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Annual homelessness count shows big increase, but advocates say it's more complicated

Sophia Schmidt, Delaware Public Media
The New Castle County Hope Center, a hotel turned homeless shelter, opened late last year

The annual count of Delawareans experiencing homelessness is way up from last year. 

The yearly Point in Time count of Delawareans experiencing homelessness happens on a single night each January. This year’s count captured people living in congregate shelters, transitional housing or hotels and motels—but, because of COVID-19 safety concerns, it did not capture people living in places like underpasses, encampments or cars. 


Still, the count captured 1,579 people experiencing homelessness January 27, a 35% increase compared to 2020. Housing Alliance Delaware, which conducts the count for the Delaware Continuum of Care, says the true number is likely higher. 


Each of the additional 414 people counted as homeless this year were members of families with children, according to Housing Alliance. More than half of the additional people were children under the age of 18. 


Housing Alliance Delaware Executive Director Rachel Stucker says they counted a massive increase in people staying in hotels and motels—which are considered safer than congregate shelters during a pandemic—with vouchers funded through federal coronavirus relief.  


“There was this huge infusion of funding to make sure people had safe accommodations during the crisis,” she said. “Because of that, we were able to see how many people didn’t have safe accommodations, how many households with children were living in unsafe situations.”


During the 2021 count, 839 people were temporarily sheltered in a hotel or motel, compared to 50 people last year. Stucker says in years past, the hotel and motel vouchers had time limits of a few weeks. 


“Some folks may have ended up staying in their cars for a few nights, some folks may have gone back with family and friends—but during COVID, folks were allowed to stay,” she said.


This year’s count showed Black Delawareans continue to experience homelessness at much higher rates than white Delawareans. Black people made up more than 60% of those counted as homeless in Delaware this year, but just 23% of the state's population. Housing Alliance says a household with children headed by a Black adult in Delaware is eight times more likely to experience homelessness than a family headed by a white adult.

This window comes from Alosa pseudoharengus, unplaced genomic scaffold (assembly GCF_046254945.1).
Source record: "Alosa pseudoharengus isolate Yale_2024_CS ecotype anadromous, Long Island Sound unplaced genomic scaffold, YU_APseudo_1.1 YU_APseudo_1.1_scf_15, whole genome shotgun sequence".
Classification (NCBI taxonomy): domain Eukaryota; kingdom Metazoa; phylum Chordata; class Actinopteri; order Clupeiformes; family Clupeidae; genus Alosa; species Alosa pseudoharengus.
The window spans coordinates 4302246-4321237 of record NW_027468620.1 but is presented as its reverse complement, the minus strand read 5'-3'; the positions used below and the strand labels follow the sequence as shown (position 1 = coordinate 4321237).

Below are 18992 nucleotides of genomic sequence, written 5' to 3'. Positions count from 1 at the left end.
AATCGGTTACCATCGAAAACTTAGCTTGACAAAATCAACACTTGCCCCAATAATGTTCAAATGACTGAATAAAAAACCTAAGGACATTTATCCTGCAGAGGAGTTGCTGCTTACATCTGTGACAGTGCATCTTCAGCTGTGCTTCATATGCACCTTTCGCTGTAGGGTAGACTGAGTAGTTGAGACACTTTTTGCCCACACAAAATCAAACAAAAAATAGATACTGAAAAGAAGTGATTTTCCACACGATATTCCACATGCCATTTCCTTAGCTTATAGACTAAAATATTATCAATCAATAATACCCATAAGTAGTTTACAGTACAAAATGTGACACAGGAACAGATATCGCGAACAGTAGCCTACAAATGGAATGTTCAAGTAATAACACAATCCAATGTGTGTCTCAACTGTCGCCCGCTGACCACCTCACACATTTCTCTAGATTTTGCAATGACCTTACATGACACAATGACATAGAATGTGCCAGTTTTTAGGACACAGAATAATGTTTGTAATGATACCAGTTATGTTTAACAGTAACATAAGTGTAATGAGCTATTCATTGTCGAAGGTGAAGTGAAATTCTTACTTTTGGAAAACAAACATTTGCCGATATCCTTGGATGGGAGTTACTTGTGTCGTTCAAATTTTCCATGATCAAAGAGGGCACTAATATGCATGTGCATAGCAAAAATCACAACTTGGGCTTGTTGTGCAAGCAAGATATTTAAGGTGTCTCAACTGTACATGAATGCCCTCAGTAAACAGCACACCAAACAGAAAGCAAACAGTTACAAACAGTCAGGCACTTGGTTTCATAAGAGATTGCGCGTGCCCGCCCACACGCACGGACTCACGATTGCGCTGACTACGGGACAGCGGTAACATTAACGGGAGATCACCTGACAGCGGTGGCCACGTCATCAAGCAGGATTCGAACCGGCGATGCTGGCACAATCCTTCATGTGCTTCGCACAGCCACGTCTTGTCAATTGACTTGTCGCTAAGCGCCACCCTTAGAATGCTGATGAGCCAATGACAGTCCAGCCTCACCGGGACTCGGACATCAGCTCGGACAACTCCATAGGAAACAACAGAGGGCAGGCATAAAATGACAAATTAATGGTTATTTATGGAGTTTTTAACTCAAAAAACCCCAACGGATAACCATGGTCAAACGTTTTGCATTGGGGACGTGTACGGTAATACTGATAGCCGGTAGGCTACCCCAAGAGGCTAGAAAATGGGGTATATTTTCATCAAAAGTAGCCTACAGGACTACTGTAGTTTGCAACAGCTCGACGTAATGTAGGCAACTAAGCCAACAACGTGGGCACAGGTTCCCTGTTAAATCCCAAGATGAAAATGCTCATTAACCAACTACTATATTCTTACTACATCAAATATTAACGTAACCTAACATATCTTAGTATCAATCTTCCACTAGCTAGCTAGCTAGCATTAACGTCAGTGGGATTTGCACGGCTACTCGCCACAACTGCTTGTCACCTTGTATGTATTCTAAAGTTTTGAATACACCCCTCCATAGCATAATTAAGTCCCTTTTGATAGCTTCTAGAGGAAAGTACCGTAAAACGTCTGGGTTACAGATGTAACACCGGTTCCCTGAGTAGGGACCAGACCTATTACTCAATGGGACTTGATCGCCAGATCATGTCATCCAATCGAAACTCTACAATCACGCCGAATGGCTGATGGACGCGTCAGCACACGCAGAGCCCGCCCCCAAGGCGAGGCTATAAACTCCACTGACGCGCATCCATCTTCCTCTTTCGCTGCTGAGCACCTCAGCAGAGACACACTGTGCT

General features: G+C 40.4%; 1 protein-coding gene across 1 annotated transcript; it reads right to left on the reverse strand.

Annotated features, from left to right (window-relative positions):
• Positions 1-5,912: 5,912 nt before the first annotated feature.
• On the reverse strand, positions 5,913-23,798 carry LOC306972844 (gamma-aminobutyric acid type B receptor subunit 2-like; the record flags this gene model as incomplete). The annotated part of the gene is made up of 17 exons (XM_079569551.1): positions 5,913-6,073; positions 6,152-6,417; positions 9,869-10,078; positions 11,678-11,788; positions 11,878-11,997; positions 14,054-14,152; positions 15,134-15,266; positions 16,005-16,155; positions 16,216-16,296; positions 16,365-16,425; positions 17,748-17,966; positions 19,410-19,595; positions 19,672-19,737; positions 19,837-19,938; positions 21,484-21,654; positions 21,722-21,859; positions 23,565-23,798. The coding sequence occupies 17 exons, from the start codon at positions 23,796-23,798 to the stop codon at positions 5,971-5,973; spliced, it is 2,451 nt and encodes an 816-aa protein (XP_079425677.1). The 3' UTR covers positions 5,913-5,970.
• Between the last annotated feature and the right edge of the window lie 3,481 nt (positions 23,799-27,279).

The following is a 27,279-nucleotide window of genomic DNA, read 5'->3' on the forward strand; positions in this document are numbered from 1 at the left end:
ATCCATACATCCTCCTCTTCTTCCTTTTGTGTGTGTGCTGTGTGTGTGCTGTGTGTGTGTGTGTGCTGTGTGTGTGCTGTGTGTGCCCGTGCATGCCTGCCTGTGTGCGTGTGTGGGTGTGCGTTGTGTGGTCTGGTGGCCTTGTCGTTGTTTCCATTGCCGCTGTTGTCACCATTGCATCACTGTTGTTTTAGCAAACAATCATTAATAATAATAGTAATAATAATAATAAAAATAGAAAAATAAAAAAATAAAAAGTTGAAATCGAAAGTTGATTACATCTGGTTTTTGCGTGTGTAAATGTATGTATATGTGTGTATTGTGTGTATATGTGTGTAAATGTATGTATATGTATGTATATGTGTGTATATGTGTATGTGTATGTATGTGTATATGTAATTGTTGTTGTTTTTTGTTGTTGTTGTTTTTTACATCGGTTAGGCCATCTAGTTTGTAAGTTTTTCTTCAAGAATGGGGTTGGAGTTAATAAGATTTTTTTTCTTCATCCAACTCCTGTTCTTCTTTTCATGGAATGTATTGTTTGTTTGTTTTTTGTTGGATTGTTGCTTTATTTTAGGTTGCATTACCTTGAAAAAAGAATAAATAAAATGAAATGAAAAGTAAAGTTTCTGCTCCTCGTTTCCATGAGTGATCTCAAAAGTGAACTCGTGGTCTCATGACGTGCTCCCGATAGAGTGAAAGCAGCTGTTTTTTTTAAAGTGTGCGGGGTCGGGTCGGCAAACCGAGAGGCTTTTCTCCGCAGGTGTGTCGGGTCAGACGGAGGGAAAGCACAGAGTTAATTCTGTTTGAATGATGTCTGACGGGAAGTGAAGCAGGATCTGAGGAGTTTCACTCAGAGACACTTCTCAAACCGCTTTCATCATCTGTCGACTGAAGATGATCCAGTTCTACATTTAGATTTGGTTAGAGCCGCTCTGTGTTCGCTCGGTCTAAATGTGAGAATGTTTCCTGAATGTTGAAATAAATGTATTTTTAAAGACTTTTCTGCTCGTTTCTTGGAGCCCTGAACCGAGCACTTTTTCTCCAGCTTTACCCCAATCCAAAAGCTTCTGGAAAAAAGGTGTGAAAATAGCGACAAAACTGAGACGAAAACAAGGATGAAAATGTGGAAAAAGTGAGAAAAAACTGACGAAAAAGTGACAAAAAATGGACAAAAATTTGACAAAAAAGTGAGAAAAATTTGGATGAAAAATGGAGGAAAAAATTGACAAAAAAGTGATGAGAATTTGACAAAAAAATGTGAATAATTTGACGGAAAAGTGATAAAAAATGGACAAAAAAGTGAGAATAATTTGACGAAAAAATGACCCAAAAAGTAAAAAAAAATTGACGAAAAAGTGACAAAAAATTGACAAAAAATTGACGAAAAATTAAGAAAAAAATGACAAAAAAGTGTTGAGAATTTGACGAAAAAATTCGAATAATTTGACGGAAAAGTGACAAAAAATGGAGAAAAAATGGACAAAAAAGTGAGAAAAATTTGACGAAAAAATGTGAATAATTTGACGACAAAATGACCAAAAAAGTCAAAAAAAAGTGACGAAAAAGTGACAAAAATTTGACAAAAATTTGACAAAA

“It’s a huge problem,” Stucker said. “It just shows the huge disparities, both economically and in housing. It’s a huge racial justice issue.”


Congregate shelter capacity decreased by more than 100 beds last year as a result of social distancing and other COVID-19 precautions. Because of this, fewer than half of the state’s total congregate shelter beds were filled during this year’s Point in Time count, which Housing Alliance calls an all-time low. 


Stucker says her organization believes there was no decrease in the number of unsheltered Delawareans this year, based on sustained calls to the centralized intake system for shelter placement the organization runs. 


Stucker says the primary driver of homelessness in Delaware is a shortage of safe, affordable housing. She says evictions and foreclosures did not significantly contribute to the observed increase in people experiencing homelessness during the pandemic. 


Stucker notes nonprofits that address homelessness continue to have more funding than usual this year because of federal coronavirus relief—and are struggling to put it toward ‘rapid re-housing’ fast enough. Housing Alliance Delaware reports that during this year’s Point in Time count, only 37 of the 839 people staying in hotels and motels were being served by rapid re-housing programs.


Sophia Schmidt is a Delaware native. She comes to Delaware Public Media from NPR’s Weekend Edition in Washington, DC, where she produced arts, politics, science and culture interviews. She previously wrote about education and environment for The Berkshire Eagle in Pittsfield, MA. She graduated from Williams College, where she studied environmental policy and biology, and covered environmental events and local renewable energy for the college paper.
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